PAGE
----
Turning to the problem facing us here we find that the control of working conditions other than pay (and paid holidays) has up to now been left to the national legislative bodies (and the Community has only intervened by means of Council Directive No 76/207 to which I shall refer presently). Thus it is not possible to derive from the Community principle that there should be no discrimination a directly applicable rule that working conditions should be the same for male and female workers; on the contrary only where it is possible to derive from a specific Community measure a directly applicable provision relating to working conditions will that provision have to be interpreted — if it is not sufficiently explicit on this point — in conformity with the general principle that there should be no discrimination.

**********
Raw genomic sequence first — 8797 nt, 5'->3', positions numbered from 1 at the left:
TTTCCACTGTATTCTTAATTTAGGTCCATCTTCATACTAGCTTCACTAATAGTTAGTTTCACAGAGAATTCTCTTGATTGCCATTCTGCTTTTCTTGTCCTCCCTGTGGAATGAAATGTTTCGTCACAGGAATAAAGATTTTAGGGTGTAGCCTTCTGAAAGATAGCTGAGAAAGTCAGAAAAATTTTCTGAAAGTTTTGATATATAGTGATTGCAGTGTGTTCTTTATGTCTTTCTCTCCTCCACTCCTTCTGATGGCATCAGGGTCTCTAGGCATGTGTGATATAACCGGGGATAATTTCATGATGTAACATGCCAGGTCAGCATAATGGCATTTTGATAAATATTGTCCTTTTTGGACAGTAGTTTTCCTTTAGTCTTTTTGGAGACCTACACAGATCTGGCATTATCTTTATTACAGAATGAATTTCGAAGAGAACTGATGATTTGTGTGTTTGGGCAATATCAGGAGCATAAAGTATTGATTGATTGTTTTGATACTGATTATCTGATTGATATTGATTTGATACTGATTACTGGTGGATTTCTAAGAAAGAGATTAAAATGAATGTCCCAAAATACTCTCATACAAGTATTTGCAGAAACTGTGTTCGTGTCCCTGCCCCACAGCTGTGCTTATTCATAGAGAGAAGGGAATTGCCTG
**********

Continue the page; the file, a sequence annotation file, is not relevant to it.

In support of her view that the prohibition on discrimination on the grounds of sex has direct effect with regard to all aspects of working conditions Miss Defrenne has also referred to the decided cases of the Court of Justice which, in applying the Staff Regulations of Officials of the Communities, has ensured equality of treatment for male and female officials. In its judgments of 7 June 1972 in Case 20/71 (Sabbatini (nee Bertoni) v European Parliament [1972] ECR 345) and Case 32/71 Chollet (née Bauduin) v Commission [1972] ECR 363) which both concern the position with regard to the expatriation allowance in the case of marriage the Court ruled that the matter must be governed by uniform criteria irrespective of the sex of the person concerned; consequently, by rendering the retention of the allowance subject to the acquisition of the status of ‘head of household’, which the Staff Regulations generally confer on married male officials, the Council had created an arbitrary difference of treatment. Also with regard to the expatriation allowance the judgments of the Court of 20 February 1975 in Case 21/74 (Airola v Commission (1975] ECR 221) and Case 37/74 (Van den Broeck v Commission [1975] ECR 235) confirmed that the concept of ‘nationals’ contained in the Staff Regulations of Officials must be interpreted in such a way as to avoid any unwarranted difference of treatment as between male and female officials who are, in fact, placed in comparable situations. Such unwarranted difference of treatment would result from an interpretation of the concept of ‘nationals’, on which the grant or continuance of the expatriation allowance depends, as also embracing the nationality which was imposed by law on an official of the female sex by virtue of her marriage.